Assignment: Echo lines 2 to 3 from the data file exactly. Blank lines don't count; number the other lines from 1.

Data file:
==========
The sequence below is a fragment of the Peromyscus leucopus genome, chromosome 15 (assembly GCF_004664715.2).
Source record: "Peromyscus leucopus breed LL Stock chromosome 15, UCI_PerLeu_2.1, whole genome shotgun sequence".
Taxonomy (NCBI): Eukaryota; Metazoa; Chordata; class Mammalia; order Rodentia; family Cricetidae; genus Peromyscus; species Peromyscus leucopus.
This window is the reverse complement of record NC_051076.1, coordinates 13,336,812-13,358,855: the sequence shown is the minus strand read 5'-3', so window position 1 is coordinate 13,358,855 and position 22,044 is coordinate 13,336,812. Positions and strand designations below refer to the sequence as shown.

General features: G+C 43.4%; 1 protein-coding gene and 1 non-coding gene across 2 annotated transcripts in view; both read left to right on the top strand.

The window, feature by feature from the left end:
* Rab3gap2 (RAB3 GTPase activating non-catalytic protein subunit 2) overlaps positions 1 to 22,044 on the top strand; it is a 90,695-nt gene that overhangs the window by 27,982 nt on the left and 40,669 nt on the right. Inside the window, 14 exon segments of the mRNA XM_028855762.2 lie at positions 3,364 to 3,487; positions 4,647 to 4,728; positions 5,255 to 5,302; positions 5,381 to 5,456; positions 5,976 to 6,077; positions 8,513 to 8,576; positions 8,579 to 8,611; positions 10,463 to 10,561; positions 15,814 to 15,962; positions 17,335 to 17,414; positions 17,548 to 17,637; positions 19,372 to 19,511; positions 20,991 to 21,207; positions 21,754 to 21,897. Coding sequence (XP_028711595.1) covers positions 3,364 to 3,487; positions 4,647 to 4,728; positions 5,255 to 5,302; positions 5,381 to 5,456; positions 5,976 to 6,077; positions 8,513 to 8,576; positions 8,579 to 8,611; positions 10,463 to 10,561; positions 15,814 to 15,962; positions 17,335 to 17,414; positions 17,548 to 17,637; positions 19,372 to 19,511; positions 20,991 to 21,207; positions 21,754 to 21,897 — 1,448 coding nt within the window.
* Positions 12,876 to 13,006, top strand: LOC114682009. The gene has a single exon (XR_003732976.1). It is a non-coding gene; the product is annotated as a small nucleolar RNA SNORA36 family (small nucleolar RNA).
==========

Source record: "Peromyscus leucopus breed LL Stock chromosome 15, UCI_PerLeu_2.1, whole genome shotgun sequence".
Taxonomy (NCBI): Eukaryota; Metazoa; Chordata; class Mammalia; order Rodentia; family Cricetidae; genus Peromyscus; species Peromyscus leucopus.